Girard designed much of the interior, including the rugs and textiles. As the Design Director of the Textile Division at Herman Miller Furniture Company, Girard favored a mix of colors and patterns. The bright and playful textiles added warmth to a space that otherwise might have felt stark. He gained inspiration for the 50-foot rosewood and walnut storage unit in the living room from one that George Nelson built for the Herman Miller Company in 1946. Girard also designed the gate to the pool area, an iron piece with American folk art motifs.

Saarinen had previously worked with Dan Kiley on the St. Louis Gateway Arch project. Just as Saarinen gained inspiration for his modern designs from classical architecture, Kiley’s landscapes were a modernist’s interpretation of historic European gardens. For the Miller property, Kiley divided the landscape into four sections—each with its own identity—that were meant to be extensions of the four wings of the house. He used hedges and trees to define the outdoor living spaces.

The Miller House was one of the few residences Saarinen designed. He drew inspiration from Mies van der Rohe’s 1929 Barcelona Pavilion: both structures sit on a podium (the Miller House is slightly raised off the grade); the columns supporting the roof are separate from the walls; and both have flat roofs with wide eaves, open floor plans, large expanses of glass, luxurious stone finishes, and a strong connection between indoor and outdoor spaces. In the Miller House’s geometry, Saarinen drew inspiration from Palladio’s sixteenth-century Villa Rotunda.

In 2009, the Miller Family gave the house, grounds, and most of the furnishings to the Indianapolis Museum of Art (IMA). The IMA completed a $2 million restoration in 2012 and opened the property to the public. The Miller House and Garden became a National Historic Landmark in 2000. It was the first property to receive this designation while the building was still occupied by its original owners and while one of its designers (Kiley) was still alive.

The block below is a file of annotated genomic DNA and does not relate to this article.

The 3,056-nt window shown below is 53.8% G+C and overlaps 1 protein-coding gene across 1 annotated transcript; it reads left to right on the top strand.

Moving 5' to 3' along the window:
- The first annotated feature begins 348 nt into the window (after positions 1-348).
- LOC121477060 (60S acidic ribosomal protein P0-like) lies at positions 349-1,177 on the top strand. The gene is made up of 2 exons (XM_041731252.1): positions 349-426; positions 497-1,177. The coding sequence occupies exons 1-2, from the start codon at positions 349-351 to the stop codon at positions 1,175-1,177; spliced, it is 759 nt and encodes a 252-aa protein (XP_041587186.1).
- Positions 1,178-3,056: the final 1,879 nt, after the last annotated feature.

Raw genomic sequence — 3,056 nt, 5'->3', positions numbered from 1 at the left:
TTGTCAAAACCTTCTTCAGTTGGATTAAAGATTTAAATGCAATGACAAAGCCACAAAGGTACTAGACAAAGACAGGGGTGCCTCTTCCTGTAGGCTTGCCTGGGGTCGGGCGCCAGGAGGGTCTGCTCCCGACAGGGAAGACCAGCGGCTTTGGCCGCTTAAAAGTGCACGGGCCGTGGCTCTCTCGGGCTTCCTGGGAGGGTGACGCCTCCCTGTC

References

“A Contemporary Palladian Villa.” Architectural Forum, September 1958.

Hilderbrand, Gary R. The Miller Garden: Icon of Modernism. Washington, D.C.: Spacemaker Press, 1999.

“Miller House and Garden in Columbus, Indiana.” Indianapolis Museum of Art. Accessed March 14, 2018. https://discovernewfields.org/.

Thayer, Laura, Louis Joyner, and Malcolm Carins, “Miller House,” Bartholomew County, Indiana. National Historic Landmark Nomination, 2000. National Park Service, U.S. Department of the Interior, Washington, D.C.

Writing Credits

Author: 
Susan Lankford
Coordinator: 
Benjamin L. Ross
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Data

Timeline

  • 1952

    Design and construction
  • 2009

    Renovations

What's Nearby

Citation

Susan Lankford, "Miller House and Garden", [Columbus, Indiana], SAH Archipedia, eds. Gabrielle Esperdy and Karen Kingsley, Charlottesville: UVaP, 2012—, http://sah-archipedia.org/buildings/01-005-0085.